As the year is coming to a close, magazines and sites are wrapping up with a celebration of the best 2011 had to offer. National Geographic, known for collecting the most rare and extraordinary shots of nature all over the world, has recently gathered together the best photos of the year all in one spot. Shots of people, places, and nature were carefully chosen by editors and viewers as the best of National Geographic’s photo contests this year.
The winner this year’s Places category is a beautifully composed shot of a rainbow over the Philippines' Onuk Island after a storm, taken by photographer George Tapan. However, even the runners up match its beauty. From Florida to Nepal, the Places category captures fantastic moments from all around the world. The People category is home to photos that tell entire stories in brief moments. Its winner, The Fjellman Family, taken by Izabelle Nordfjell, raises more questions than it answers. A father points a shotgun toward something offscreen as a child covers his ears, turned away from a car window. It’s as ominous as a movie moment, before a monster strikes. An ordinary moment, which was a simple hunting trip, is turned into something curious and extraordinary by the photographer. The Nature category, in contrast, captures what has always been around us in extraordinary ways. Its winning photographer, Shikhei Goh, looks toward the tiny and creates a larger than life photo. “Splashing” is a photo of a dragonfly struggling to hold onto a twig at the sudden onset of rain. The lighting makes the rain look like sparks, and highlights the creature’s translucent wings.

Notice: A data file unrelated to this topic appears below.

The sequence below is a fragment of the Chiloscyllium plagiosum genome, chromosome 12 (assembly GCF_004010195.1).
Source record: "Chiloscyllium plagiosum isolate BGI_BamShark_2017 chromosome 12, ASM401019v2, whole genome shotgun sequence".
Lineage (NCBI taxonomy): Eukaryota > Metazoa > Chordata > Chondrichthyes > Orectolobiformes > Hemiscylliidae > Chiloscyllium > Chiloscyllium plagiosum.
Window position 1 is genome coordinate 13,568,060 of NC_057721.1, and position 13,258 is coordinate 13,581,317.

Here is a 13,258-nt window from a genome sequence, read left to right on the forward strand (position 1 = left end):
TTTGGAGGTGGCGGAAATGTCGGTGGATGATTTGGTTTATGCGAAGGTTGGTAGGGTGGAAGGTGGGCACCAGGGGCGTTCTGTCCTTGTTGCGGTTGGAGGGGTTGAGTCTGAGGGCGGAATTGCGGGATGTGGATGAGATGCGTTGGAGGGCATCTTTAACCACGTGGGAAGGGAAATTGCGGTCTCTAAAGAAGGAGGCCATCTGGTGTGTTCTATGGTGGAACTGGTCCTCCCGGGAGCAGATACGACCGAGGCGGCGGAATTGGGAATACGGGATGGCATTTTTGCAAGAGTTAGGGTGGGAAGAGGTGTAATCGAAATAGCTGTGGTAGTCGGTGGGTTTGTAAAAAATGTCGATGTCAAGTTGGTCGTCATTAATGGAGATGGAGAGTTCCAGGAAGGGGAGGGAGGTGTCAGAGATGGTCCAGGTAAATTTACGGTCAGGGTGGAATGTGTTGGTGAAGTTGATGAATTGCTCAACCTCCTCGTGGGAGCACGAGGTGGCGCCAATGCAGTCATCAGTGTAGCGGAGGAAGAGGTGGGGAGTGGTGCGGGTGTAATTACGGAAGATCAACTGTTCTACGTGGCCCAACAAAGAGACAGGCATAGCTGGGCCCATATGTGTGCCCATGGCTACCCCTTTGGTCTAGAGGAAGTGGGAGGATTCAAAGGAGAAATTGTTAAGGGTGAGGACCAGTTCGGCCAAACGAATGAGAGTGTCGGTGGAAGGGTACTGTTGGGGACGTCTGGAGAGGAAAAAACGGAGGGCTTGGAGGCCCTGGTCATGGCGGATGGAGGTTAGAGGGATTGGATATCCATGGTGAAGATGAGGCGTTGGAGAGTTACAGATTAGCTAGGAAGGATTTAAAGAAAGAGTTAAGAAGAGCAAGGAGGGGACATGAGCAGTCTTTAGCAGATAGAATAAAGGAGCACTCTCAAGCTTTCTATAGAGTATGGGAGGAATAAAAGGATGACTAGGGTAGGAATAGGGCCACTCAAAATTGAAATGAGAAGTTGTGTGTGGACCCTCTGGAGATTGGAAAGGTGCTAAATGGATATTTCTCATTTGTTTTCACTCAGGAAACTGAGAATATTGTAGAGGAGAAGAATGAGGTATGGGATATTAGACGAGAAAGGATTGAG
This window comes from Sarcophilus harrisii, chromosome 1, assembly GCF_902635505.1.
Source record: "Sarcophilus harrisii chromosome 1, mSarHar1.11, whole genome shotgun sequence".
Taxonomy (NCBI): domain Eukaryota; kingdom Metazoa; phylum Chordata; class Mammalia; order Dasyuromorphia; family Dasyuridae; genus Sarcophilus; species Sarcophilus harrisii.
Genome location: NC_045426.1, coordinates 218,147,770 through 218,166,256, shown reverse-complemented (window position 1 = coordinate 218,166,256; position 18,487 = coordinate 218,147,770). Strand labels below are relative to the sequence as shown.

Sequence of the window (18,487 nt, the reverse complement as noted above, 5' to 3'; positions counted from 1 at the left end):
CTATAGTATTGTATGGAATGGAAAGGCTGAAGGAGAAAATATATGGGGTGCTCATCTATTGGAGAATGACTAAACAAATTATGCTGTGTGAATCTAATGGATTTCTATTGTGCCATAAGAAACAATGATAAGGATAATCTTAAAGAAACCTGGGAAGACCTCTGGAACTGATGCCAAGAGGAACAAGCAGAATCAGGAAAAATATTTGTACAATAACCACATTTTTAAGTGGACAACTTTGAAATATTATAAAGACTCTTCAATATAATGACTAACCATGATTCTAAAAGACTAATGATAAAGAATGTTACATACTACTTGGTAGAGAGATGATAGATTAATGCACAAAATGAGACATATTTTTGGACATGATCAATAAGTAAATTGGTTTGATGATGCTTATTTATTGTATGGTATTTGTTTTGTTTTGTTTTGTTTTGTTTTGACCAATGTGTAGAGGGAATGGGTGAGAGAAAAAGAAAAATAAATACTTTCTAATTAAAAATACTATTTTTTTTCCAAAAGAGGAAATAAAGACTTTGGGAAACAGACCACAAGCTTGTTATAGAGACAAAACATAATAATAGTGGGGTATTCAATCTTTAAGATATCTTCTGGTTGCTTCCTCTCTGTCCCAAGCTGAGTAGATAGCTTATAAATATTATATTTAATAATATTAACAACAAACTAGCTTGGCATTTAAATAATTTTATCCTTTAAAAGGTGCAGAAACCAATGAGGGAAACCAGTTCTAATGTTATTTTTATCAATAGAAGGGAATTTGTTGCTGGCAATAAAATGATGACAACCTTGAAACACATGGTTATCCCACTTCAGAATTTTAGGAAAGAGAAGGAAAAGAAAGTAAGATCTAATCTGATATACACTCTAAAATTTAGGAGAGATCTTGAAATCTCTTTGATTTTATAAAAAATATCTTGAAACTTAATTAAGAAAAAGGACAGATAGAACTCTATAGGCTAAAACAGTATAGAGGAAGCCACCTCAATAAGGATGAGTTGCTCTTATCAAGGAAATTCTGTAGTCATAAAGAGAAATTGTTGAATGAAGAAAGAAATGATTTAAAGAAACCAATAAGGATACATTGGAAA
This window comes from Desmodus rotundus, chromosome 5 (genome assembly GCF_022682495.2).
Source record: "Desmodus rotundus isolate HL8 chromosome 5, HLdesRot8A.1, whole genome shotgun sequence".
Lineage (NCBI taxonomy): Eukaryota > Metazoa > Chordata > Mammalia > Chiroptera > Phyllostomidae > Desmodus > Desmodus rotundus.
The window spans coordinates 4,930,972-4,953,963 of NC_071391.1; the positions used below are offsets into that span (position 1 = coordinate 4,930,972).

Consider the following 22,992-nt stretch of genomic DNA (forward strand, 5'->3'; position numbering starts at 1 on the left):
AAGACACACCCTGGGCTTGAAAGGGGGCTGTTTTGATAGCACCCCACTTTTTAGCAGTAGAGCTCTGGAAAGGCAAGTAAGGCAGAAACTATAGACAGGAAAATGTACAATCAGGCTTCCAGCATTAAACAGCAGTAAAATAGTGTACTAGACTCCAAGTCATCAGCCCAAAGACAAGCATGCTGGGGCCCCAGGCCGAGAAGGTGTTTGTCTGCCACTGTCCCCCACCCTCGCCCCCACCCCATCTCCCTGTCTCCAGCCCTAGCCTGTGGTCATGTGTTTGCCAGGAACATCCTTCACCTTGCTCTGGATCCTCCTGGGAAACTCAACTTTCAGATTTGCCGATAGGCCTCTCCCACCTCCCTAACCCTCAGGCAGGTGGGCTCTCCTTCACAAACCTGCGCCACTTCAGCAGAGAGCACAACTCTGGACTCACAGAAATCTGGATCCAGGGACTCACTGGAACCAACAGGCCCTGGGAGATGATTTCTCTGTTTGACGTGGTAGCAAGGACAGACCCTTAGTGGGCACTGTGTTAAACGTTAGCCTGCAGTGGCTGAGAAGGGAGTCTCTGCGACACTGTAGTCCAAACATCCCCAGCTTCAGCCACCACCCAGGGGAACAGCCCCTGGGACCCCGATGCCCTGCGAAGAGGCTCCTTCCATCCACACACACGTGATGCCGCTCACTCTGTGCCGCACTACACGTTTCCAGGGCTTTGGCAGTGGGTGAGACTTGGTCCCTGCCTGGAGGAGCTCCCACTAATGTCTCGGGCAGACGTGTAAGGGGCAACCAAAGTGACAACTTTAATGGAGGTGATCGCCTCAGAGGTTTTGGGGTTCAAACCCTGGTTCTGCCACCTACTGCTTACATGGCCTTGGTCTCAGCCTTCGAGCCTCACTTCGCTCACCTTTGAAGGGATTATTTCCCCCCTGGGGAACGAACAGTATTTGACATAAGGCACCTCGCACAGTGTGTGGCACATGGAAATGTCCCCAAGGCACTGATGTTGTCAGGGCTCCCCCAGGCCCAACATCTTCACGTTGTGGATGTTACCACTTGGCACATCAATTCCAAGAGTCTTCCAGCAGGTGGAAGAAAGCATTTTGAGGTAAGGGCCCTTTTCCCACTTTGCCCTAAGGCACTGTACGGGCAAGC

Viewers can’t help but root for the little bug as it struggles against something that seems so much bigger than wind and rain. Feelings like these are evoked by so many of these pictures because the experience of the scene becomes real to so many. If each picture is a story, then these photographers are skilled storytellers, carefully choosing how to tell each tale.
A gallery of each winner and runner up is up at National Geographic’s site! Below is a small gallery of some of the best.